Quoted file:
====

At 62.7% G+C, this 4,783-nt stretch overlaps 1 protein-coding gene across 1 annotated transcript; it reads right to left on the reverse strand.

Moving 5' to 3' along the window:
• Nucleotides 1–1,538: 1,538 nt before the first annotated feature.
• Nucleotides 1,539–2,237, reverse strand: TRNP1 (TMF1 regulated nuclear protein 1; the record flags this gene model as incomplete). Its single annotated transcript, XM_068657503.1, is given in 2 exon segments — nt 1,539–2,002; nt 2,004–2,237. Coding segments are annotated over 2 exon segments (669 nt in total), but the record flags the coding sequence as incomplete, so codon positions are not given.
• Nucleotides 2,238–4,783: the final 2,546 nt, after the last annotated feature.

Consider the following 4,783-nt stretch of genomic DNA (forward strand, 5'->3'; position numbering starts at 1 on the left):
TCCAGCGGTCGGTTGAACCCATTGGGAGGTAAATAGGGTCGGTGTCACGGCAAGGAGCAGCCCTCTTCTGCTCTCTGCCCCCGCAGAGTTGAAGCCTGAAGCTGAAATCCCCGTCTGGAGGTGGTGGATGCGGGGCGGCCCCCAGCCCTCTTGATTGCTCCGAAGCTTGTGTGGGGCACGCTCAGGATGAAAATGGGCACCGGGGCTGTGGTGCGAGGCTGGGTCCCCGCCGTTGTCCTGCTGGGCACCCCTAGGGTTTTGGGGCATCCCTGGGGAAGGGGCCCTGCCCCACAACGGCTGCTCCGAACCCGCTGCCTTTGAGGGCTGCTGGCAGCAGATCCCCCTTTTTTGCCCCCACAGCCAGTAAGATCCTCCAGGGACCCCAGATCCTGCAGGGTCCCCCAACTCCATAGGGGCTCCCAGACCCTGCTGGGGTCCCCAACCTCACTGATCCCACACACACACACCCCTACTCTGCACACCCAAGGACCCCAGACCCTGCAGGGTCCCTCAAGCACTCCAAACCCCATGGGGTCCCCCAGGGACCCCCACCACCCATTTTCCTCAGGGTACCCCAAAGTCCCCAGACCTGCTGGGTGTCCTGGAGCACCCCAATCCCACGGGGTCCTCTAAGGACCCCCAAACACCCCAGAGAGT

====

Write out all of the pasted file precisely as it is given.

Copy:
At 62.7% G+C, this 4,783-nt stretch overlaps 1 protein-coding gene across 1 annotated transcript; it reads right to left on the reverse strand.

Moving 5' to 3' along the window:
• Nucleotides 1–1,538: 1,538 nt before the first annotated feature.
• Nucleotides 1,539–2,237, reverse strand: TRNP1 (TMF1 regulated nuclear protein 1; the record flags this gene model as incomplete). Its single annotated transcript, XM_068657503.1, is given in 2 exon segments — nt 1,539–2,002; nt 2,004–2,237. Coding segments are annotated over 2 exon segments (669 nt in total), but the record flags the coding sequence as incomplete, so codon positions are not given.
• Nucleotides 2,238–4,783: the final 2,546 nt, after the last annotated feature.

Consider the following 4,783-nt stretch of genomic DNA (forward strand, 5'->3'; position numbering starts at 1 on the left):
TCCAGCGGTCGGTTGAACCCATTGGGAGGTAAATAGGGTCGGTGTCACGGCAAGGAGCAGCCCTCTTCTGCTCTCTGCCCCCGCAGAGTTGAAGCCTGAAGCTGAAATCCCCGTCTGGAGGTGGTGGATGCGGGGCGGCCCCCAGCCCTCTTGATTGCTCCGAAGCTTGTGTGGGGCACGCTCAGGATGAAAATGGGCACCGGGGCTGTGGTGCGAGGCTGGGTCCCCGCCGTTGTCCTGCTGGGCACCCCTAGGGTTTTGGGGCATCCCTGGGGAAGGGGCCCTGCCCCACAACGGCTGCTCCGAACCCGCTGCCTTTGAGGGCTGCTGGCAGCAGATCCCCCTTTTTTGCCCCCACAGCCAGTAAGATCCTCCAGGGACCCCAGATCCTGCAGGGTCCCCCAACTCCATAGGGGCTCCCAGACCCTGCTGGGGTCCCCAACCTCACTGATCCCACACACACACACCCCTACTCTGCACACCCAAGGACCCCAGACCCTGCAGGGTCCCTCAAGCACTCCAAACCCCATGGGGTCCCCCAGGGACCCCCACCACCCATTTTCCTCAGGGTACCCCAAAGTCCCCAGACCTGCTGGGTGTCCTGGAGCACCCCAATCCCACGGGGTCCTCTAAGGACCCCCAAACACCCCAGAGAGT